America's new President-elect has connections to New Zealand built during his years as vice president to Barack Obama. Joe Biden has visited here, he loves rugby, he plays consensus politics and he's on the same page as this country when it comes to climate change.
He's also very much part of the Washington beltway and won't be springing any surprises on his official advisers.
"It'll be normal transmission resumed," says New Zealand's Prime Minister of the Obama era, Sir John Key.
Key told RNZ about his encounters with the new President-elect, and how he's likely to agree with New Zealand's thinking on a multitude of issues.
"The first time I met him I thought he was the quintessential American politician," he says. "He was very ... complete, actually as a politician. He was very warm, very engaging, knowledgeable, thoroughly pleasant, made you feel like you'd known him forever ... but genuine, actually I thought, about New Zealand and the two countries' relationship and our shared history and heritage. I liked him. I really thought he was a genuinely nice guy."
Biden came to Auckland in 2016 when he accepted Key's invitation to send a ship to our navy's 75th-anniversary celebrations – breaking a 30-year deadlock in the military relationship that had broken down over our nuclear stance.
"They thought New Zealand had gone from being probably ironically on the bad boys list ... to maybe the good boys list," he says.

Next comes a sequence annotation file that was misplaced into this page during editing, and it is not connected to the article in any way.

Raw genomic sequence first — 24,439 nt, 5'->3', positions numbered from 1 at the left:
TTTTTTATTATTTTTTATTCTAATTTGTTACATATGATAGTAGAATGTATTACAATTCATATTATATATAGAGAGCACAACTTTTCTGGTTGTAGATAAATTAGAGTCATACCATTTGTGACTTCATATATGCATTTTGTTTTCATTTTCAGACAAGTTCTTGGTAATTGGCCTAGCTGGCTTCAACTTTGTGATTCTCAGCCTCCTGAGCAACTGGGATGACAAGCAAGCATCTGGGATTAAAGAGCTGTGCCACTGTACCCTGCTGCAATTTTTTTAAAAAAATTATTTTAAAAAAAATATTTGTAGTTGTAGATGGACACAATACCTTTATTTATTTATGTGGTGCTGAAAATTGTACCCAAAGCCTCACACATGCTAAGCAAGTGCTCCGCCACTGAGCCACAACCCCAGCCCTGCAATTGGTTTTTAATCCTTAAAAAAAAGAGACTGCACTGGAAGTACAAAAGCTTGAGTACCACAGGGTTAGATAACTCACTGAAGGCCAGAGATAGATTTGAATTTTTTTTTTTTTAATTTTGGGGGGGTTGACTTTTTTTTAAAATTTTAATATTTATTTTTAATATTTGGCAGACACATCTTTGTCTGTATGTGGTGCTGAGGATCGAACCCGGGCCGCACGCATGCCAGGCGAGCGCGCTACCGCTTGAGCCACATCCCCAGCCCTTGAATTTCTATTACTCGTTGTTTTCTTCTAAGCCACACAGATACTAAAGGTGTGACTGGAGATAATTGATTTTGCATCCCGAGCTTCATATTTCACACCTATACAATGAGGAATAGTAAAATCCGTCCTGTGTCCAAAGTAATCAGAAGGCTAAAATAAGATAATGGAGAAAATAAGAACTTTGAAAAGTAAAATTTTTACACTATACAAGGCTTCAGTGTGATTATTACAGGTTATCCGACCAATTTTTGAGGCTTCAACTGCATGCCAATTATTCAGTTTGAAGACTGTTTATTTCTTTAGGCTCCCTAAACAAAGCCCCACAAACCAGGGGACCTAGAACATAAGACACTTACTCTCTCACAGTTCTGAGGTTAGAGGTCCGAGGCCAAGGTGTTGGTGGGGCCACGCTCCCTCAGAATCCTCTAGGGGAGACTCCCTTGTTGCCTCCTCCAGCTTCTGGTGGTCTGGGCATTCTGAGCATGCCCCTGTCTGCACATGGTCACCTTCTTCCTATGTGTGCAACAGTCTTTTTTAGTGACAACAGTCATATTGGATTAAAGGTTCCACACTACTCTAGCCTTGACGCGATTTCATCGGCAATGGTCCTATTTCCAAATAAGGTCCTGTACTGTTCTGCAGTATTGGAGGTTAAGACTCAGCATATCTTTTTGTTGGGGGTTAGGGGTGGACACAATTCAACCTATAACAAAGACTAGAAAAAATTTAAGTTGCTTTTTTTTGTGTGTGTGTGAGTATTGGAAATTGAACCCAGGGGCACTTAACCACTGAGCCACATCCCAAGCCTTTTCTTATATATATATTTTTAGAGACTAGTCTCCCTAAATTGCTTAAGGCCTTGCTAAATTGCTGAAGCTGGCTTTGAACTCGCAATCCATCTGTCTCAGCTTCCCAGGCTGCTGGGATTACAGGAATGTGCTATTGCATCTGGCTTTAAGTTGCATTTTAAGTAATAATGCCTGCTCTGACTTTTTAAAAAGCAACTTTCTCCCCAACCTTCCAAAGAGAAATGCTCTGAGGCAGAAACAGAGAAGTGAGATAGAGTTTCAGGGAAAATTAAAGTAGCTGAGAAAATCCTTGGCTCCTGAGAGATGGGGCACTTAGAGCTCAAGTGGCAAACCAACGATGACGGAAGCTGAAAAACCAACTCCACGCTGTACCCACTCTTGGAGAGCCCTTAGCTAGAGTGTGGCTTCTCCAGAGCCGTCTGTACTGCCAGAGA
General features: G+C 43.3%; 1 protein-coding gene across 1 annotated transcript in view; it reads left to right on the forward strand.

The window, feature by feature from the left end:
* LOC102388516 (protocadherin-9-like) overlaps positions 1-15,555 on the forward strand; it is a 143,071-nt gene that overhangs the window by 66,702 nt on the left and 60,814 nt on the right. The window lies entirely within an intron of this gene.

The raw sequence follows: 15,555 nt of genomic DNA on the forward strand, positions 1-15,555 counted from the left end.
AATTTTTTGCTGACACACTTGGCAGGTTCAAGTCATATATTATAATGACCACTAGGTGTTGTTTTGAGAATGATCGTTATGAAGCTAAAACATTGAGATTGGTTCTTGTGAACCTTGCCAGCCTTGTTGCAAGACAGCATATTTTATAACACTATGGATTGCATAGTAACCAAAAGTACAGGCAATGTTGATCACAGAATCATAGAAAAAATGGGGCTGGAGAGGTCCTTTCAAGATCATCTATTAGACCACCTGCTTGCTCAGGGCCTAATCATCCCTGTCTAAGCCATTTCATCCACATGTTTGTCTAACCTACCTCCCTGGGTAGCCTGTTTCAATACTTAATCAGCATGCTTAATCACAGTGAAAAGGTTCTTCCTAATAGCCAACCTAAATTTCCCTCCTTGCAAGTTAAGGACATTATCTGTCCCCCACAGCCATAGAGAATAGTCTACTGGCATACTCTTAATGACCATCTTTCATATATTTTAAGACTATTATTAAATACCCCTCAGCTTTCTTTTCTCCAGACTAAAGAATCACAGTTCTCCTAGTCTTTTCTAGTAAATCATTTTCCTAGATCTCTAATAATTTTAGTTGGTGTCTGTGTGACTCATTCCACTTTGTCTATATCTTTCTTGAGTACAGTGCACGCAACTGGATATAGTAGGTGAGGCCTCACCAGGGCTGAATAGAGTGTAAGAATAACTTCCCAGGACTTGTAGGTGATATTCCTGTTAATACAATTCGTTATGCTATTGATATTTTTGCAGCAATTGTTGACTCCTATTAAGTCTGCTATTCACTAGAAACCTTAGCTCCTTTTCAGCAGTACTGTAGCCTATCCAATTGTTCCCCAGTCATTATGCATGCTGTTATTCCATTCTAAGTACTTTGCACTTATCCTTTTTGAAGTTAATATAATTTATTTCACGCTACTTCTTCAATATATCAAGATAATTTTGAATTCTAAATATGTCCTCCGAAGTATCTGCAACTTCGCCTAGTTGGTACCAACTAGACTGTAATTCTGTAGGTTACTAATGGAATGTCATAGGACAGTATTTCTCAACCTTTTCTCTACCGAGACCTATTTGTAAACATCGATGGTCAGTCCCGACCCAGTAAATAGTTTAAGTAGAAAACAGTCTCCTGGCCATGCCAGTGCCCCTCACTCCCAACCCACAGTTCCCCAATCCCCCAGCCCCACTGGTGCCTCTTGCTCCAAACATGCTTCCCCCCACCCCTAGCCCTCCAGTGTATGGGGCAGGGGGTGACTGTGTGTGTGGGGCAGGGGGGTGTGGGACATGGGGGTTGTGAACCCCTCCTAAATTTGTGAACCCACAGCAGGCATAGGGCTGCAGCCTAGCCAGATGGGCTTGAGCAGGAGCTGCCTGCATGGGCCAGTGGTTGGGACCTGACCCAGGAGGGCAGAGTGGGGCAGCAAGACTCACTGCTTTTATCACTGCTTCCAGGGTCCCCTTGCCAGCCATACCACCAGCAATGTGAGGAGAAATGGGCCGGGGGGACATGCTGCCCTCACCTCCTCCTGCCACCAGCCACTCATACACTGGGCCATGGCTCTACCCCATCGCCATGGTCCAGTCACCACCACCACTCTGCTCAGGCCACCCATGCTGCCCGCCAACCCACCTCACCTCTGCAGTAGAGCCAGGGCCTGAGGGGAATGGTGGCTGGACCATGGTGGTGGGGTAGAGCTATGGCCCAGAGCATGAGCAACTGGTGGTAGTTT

Key says Biden is a centrist politician and will work across the aisles.
"I remember thinking he was eminently sensible," he says.
But don't expect him to automatically roll back all the changes that Donald Trump rolled back from the Obama era.
"It will be interesting to see what happens next," says Key.
"Many of the issues that Donald Trump raised have been long-held views actually in the State Department. That includes that the Chinese haven't always played fairly, especially over territorial rights."
He says a lot of the thinking has changed in the last four years.
Key anticipates the Biden administration will almost immediately rejoin the Paris climate change accord - something that Biden has vowed he will do on his first day in office.
And Key believes it won't be long before Prime Minister Jacinda Ardern gets an invitation to the White House – something that didn't happen for her during the Trump years.
"Having a good personal relationship really helps," he says.
"And I think Jacinda Ardern will find it a lot easier to have a personal relationship with Joe Biden than for instance with Donald Trump.
"I'd be amazed if the Prime Minister's not up in the White House in the next year or so."